Vernon K. Robbins. Exploring the Texture of Texts: A Guide to Socio-Rhetorical Interpretation. Valley Forge, Pennsylvania: Trinity Press International, 1996. x + 148 pp. $15.00 (paper), ISBN 978-1-56338-183-6.
Reviewed by Grant Boswell (Brigham Young University)
Published on H-Rhetor (June, 1997)
The Textures of Interpretation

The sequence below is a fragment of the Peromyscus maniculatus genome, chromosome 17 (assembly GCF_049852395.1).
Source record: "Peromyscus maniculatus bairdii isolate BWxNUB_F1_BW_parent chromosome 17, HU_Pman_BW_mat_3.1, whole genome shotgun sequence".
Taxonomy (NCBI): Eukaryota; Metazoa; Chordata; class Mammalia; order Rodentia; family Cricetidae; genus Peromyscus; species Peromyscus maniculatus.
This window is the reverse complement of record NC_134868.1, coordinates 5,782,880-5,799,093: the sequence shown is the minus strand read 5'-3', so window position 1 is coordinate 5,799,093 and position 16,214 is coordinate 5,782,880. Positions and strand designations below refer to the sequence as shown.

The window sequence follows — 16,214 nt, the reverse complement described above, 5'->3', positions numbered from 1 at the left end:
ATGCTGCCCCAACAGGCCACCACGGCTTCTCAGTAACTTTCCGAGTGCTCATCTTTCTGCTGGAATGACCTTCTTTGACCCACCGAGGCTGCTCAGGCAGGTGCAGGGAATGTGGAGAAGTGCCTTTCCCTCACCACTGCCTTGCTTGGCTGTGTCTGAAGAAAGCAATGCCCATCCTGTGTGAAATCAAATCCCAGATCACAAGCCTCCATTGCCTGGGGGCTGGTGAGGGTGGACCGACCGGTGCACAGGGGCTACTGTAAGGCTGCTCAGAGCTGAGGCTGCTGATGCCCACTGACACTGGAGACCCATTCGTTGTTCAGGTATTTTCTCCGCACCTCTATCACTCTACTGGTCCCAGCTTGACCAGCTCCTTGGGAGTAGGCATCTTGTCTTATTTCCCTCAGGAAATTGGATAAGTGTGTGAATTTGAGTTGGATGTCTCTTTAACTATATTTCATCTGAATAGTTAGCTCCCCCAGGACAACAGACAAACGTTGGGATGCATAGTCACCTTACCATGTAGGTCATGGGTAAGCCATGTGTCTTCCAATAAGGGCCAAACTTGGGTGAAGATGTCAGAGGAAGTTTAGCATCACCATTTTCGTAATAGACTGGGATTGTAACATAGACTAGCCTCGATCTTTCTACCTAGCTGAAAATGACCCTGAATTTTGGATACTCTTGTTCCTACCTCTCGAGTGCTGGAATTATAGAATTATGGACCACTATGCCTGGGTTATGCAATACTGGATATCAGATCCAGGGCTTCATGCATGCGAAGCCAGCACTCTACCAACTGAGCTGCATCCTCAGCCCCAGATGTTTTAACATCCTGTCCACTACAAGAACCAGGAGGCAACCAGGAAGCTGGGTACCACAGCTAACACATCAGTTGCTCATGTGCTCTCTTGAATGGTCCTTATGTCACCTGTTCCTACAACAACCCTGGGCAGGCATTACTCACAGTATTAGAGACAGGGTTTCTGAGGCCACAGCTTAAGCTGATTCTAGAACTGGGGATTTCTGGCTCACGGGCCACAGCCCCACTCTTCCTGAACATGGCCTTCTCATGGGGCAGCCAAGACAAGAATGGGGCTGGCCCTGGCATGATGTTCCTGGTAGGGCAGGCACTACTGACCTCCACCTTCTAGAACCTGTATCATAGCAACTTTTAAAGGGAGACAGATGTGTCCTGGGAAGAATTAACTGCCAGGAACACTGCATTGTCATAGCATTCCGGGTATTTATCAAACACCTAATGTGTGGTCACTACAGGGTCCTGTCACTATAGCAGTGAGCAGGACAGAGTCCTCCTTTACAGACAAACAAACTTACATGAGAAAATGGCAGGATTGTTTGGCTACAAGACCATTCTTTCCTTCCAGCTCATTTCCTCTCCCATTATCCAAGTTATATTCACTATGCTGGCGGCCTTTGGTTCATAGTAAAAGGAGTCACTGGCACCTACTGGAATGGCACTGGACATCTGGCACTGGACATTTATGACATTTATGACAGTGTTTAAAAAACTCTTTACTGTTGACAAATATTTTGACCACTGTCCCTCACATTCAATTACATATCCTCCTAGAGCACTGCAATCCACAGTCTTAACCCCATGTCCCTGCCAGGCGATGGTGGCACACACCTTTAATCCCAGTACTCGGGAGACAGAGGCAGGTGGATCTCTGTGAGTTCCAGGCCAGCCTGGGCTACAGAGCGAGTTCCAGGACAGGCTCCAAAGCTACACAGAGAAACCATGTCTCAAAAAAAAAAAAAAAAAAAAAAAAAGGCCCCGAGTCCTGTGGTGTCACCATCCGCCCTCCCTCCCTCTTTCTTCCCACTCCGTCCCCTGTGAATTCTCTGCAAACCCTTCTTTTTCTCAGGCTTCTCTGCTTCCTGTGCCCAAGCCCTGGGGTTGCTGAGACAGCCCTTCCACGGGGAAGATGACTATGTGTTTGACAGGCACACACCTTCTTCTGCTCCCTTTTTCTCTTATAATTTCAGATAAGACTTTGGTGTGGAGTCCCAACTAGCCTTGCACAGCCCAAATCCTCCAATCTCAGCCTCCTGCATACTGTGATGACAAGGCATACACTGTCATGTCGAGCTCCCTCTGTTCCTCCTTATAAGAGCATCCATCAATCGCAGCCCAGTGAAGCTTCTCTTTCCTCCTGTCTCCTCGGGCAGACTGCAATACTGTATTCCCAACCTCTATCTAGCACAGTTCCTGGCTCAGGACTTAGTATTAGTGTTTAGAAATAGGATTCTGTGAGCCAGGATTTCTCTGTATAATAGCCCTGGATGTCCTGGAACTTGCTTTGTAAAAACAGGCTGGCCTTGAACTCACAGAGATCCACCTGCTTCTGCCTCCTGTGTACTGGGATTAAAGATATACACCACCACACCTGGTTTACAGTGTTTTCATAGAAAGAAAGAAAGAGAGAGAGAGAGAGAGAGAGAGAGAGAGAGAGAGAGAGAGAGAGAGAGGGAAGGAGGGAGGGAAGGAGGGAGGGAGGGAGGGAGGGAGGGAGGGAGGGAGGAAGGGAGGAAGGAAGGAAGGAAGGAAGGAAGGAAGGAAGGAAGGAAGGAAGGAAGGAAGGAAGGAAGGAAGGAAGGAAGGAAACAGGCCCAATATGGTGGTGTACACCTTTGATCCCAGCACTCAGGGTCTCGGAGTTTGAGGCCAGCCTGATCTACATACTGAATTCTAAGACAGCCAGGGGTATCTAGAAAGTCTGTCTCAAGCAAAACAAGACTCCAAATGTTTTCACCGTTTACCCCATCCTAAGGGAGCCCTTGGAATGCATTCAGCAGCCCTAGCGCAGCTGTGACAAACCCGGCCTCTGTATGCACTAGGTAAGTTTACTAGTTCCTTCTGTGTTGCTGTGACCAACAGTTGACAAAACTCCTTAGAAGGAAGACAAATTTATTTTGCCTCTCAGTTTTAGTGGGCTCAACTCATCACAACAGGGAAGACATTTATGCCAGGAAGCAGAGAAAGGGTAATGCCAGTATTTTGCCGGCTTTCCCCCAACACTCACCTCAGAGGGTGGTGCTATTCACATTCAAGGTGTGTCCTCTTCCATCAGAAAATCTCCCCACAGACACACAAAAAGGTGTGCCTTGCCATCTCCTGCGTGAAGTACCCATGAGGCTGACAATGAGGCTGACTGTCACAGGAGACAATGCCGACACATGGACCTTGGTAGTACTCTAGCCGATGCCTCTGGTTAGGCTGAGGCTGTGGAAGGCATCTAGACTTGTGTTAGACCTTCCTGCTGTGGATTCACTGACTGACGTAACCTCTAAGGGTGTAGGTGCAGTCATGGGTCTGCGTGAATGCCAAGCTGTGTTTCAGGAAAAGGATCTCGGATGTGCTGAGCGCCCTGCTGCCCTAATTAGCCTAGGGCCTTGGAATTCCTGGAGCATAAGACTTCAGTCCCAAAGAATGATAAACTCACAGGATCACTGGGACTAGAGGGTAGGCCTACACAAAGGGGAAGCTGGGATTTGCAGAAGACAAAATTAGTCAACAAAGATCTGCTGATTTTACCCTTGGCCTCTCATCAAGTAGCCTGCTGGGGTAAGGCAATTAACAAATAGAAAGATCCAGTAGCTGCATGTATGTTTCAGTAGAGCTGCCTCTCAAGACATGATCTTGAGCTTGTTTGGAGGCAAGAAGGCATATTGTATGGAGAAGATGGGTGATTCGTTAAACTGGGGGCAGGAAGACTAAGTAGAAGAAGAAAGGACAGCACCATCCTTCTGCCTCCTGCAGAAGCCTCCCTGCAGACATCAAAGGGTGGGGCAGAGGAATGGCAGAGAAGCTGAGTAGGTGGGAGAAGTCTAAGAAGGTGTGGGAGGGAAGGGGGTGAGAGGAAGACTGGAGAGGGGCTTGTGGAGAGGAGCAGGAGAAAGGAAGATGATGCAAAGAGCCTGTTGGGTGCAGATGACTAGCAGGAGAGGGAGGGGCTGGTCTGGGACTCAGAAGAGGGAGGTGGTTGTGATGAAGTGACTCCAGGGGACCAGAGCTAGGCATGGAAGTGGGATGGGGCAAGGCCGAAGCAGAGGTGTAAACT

One area of rhetorical study that has burgeoned in the last decades is in biblical studies, in particular New Testament studies. The result has been provocative and revealing analyses of the rhetorical function and structure of scriptural texts. Since Amos N. Wilder's Haskell Lectures delivered in 1962 at Oberlin College and culminating in his Early Christian Rhetoric (1964), biblical scholars have steadily investigated scriptural texts using rhetorical critical methods. For more than a decade, Vernon K. Robbins has been a major contributor to the rhetorical turn in New Testament studies, and his book Exploring the Texture of Texts: A Guide to Socio-Rhetorical Interpretation is another milestone in the field. Although the intended audience for the book is students and scholars of the New Testament, the relevance of this book need not be limited to New Testament criticism. Scholars and students of rhetorical criticism, socio-linguistics, and cultural history will find much to reward their time and efforts in this book.